I travelled to Mexico after my Paleo Diet experiment ended and I was concerned that I would have trouble following Paleo principles. Having been to Mexico on 10 occasions, I knew that Mexican food was more than tacos, frijoles (beans) and enchiladas. Unfortunately, I love tacos from roadside stalls and could eat them every day, so I thought my newly formed diet habits would face a serious challenge during my most recent trip.
Alright, I’ll admit it. My first three meals in Mexico were tacos. I know tortillas are not Paleo compliant but I couldn’t resist. Every day, a street vendor fired up spits of marinated pork for tacos pastor and after seeing a constant line up of locals, I had to try his cooking. Dozens of Sayulita citizens we’re right. The tacos were delicious and well worth standing in line.
Once my taco craving was satisfied, it was time to return to Paleo principles. I was ready to try any Mexican cuisine that was Paleo Diet friendly. To my surprise, once you move away from the tortilla section of most Mexican restaurant menus, it was very easy to maintain my Paleo Diet.
Plenty of Seafood Options
Because I stayed in the fishing/surfer town of Sayulita, fresh fish and seafood were always on the menu. The daily catch always included Red Snapper, Mahi Mahi and Marlin. Shrimp was abundant and I ate it almost daily. I would eat it freshly grilled from beach vendors, in salads or even in ceviche.
Whenever I ordered fish for a meal, it always came with a variety of fresh or steamed vegetables. Not only did I receive the usual vegetables during Mexican meals, I was able to enjoy cactus too. Because of the different chillies and other spices used in Mexican cuisine, my fish meals always tasted different even though I might eat the same type of fish several days in a row.
Not once did any of my fish or seafood meals come with tortillas or beans; just plenty of lean protein and lots of fresh vegetables.
Some of my favourite Mexican fish or seafood meals this trip included mesquite grilled Mahi Mahi with mixed sautéed vegetables from Don Pedro’s restaurant and a ceviche dish consisting of shrimp, hot chillies, lime juice, cucumber, tomato and cilantro.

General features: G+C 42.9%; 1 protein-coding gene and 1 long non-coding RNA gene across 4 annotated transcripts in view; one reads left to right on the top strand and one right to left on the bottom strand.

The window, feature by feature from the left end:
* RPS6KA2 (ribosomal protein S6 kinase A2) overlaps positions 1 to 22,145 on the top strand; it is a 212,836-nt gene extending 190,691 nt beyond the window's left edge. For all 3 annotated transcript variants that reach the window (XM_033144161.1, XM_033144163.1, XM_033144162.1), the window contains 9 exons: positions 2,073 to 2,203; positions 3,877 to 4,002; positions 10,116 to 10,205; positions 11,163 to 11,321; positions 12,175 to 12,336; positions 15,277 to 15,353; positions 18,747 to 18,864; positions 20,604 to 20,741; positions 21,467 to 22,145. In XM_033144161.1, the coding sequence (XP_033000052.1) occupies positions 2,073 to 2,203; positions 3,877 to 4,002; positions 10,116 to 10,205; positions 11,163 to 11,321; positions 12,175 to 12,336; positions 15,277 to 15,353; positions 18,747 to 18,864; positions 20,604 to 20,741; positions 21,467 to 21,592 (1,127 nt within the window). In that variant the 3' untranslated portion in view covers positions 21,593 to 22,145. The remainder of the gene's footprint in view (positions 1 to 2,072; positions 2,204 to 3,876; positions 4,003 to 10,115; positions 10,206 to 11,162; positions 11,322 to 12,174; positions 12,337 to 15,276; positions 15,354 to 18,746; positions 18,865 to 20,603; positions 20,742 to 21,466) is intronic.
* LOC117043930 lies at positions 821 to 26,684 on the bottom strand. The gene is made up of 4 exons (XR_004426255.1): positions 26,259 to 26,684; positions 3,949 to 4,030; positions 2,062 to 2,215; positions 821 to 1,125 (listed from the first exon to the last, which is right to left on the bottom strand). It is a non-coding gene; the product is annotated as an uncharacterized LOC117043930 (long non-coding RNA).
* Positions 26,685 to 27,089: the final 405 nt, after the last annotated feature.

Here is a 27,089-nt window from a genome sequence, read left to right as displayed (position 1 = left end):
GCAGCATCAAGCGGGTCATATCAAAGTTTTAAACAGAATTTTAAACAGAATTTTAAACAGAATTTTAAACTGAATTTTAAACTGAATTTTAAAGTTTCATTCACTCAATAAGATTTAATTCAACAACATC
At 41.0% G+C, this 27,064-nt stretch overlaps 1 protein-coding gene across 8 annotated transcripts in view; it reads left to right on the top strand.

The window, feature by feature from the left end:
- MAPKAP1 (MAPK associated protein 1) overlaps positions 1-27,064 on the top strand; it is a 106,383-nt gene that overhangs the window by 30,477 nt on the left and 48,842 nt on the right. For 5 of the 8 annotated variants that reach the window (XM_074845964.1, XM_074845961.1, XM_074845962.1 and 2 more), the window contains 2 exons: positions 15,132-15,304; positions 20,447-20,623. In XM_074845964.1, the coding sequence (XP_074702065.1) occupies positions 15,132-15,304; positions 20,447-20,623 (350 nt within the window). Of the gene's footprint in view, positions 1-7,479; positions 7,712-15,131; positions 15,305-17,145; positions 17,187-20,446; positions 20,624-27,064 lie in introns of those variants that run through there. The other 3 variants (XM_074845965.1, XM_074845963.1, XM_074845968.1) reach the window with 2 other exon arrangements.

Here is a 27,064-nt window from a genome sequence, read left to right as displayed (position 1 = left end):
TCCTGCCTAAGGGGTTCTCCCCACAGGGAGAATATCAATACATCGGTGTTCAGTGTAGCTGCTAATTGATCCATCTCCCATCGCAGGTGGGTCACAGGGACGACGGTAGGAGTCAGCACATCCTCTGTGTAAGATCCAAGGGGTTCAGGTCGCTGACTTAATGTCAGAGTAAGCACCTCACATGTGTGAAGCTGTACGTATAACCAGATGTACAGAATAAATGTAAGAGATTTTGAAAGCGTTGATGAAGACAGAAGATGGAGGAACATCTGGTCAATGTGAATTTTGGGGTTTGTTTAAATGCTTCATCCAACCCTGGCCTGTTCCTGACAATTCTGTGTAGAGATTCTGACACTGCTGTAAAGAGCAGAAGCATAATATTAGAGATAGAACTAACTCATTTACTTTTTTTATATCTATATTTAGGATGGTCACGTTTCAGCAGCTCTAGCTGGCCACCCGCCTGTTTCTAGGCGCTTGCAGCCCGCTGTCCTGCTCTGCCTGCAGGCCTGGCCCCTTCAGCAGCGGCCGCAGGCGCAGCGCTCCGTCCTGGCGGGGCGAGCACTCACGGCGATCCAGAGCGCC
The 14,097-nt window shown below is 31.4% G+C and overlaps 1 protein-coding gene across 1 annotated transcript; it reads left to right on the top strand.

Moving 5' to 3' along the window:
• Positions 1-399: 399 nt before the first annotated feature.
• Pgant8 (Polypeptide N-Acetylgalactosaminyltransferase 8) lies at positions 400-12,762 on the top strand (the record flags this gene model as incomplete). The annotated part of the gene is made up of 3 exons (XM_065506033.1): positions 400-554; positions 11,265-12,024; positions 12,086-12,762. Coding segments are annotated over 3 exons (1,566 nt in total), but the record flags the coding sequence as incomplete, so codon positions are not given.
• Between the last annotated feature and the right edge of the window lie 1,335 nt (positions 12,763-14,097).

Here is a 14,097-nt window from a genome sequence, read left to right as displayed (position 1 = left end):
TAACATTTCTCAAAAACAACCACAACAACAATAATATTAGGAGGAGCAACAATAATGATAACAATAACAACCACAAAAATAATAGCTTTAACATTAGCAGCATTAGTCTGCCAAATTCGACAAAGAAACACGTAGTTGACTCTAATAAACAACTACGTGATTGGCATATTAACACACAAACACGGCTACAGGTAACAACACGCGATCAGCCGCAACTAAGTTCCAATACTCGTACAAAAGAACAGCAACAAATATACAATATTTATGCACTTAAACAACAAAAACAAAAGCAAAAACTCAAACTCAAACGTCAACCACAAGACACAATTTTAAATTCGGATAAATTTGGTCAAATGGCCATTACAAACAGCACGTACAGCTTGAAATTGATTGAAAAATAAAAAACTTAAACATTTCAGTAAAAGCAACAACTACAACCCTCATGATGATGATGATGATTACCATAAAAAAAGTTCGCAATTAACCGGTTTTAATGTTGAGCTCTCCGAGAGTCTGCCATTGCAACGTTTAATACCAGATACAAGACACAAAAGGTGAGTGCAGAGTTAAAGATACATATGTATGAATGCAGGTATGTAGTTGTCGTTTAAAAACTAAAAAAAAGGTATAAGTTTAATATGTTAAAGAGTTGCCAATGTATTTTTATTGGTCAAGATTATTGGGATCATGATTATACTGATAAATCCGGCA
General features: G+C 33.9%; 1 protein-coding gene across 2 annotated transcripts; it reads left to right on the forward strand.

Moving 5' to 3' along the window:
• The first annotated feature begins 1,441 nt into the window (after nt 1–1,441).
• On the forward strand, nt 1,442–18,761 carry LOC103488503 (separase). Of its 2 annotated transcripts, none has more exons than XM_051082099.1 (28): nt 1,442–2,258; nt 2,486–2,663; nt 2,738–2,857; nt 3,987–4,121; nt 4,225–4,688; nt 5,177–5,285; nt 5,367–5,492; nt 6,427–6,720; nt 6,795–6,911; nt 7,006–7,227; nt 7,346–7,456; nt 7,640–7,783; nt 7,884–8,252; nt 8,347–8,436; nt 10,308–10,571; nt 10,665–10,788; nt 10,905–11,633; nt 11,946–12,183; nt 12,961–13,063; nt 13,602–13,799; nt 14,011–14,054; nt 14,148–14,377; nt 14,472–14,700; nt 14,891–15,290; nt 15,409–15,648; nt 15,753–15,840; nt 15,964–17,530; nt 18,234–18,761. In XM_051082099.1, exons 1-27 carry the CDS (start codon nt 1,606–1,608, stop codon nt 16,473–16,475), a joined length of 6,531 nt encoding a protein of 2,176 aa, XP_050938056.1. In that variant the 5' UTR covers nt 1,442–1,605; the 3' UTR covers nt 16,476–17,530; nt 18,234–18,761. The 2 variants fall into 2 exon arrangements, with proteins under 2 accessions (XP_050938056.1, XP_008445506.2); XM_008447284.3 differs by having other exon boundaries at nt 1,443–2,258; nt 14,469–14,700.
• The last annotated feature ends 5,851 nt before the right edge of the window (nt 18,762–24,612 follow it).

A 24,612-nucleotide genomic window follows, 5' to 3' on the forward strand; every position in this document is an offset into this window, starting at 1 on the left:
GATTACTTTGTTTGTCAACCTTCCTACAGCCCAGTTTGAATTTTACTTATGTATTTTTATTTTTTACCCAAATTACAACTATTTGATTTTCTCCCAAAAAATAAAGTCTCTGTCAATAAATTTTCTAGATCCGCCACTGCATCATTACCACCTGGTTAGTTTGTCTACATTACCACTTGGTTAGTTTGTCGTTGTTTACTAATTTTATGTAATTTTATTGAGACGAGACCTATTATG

Lean Meat Cuts are Everywhere
Have you ever had carné asada? This delicious grilled beef is actually made from very lean inexpensive cuts. Because lean cuts are often tough, carné asada is marinated for hours in order to become tender. Most times when I ate this dish, it came with a variety of grilled vegetables.
Pollo asado is charcoal grilled chicken. This meat is also marinated so despite being well cooked, it’s still moist and tender. I often purchased pollo asado because it would feed me for three meals. I noticed that this dish came with coleslaw, salsa and rice from several different restaurants. I gave the rice to my local street dogs and enjoyed several tasty Paleo meals with everything else.
After 10 days in beautiful Sayulita, I was able to eat Paleo at every meal. I never got bored with the cuisine and it was actually easier to follow Paleo principles in Mexico than I anticipated. Once I left the tortillas and beans behind, a world of tasty Paleo friendly Mexican cuisine welcomed me with gusto. If you’re having trouble coming up with new Paleo menu ideas, learn more about Mexican cuisine. I know that I’ll be eating Mexican more often.Powered by Sidelines